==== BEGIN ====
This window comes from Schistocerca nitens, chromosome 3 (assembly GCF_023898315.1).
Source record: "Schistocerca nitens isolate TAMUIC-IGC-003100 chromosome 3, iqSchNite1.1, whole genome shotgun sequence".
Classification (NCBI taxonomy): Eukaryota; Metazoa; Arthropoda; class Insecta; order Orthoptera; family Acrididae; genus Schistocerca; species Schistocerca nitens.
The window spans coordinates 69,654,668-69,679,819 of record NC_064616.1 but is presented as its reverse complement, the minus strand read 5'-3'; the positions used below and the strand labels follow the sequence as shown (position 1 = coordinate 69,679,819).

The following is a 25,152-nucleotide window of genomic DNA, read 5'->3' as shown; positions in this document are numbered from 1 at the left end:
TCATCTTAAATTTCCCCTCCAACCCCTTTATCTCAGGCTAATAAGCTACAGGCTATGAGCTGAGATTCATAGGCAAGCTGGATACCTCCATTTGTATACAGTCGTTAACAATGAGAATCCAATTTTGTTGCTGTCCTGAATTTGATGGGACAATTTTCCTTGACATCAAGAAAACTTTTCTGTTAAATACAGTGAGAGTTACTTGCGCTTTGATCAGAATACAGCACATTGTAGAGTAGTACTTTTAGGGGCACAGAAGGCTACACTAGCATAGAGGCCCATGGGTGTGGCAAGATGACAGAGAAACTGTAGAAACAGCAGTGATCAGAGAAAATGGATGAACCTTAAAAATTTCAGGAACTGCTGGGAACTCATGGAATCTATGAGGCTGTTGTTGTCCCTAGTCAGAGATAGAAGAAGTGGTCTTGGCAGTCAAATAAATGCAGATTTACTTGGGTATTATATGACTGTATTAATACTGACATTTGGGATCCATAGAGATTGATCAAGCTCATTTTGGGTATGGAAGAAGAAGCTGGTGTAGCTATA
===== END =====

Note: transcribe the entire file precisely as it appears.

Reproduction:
This window comes from Schistocerca nitens, chromosome 3 (assembly GCF_023898315.1).
Source record: "Schistocerca nitens isolate TAMUIC-IGC-003100 chromosome 3, iqSchNite1.1, whole genome shotgun sequence".
Classification (NCBI taxonomy): Eukaryota; Metazoa; Arthropoda; class Insecta; order Orthoptera; family Acrididae; genus Schistocerca; species Schistocerca nitens.
The window spans coordinates 69,654,668-69,679,819 of record NC_064616.1 but is presented as its reverse complement, the minus strand read 5'-3'; the positions used below and the strand labels follow the sequence as shown (position 1 = coordinate 69,679,819).

The following is a 25,152-nucleotide window of genomic DNA, read 5'->3' as shown; positions in this document are numbered from 1 at the left end:
TCATCTTAAATTTCCCCTCCAACCCCTTTATCTCAGGCTAATAAGCTACAGGCTATGAGCTGAGATTCATAGGCAAGCTGGATACCTCCATTTGTATACAGTCGTTAACAATGAGAATCCAATTTTGTTGCTGTCCTGAATTTGATGGGACAATTTTCCTTGACATCAAGAAAACTTTTCTGTTAAATACAGTGAGAGTTACTTGCGCTTTGATCAGAATACAGCACATTGTAGAGTAGTACTTTTAGGGGCACAGAAGGCTACACTAGCATAGAGGCCCATGGGTGTGGCAAGATGACAGAGAAACTGTAGAAACAGCAGTGATCAGAGAAAATGGATGAACCTTAAAAATTTCAGGAACTGCTGGGAACTCATGGAATCTATGAGGCTGTTGTTGTCCCTAGTCAGAGATAGAAGAAGTGGTCTTGGCAGTCAAATAAATGCAGATTTACTTGGGTATTATATGACTGTATTAATACTGACATTTGGGATCCATAGAGATTGATCAAGCTCATTTTGGGTATGGAAGAAGAAGCTGGTGTAGCTATA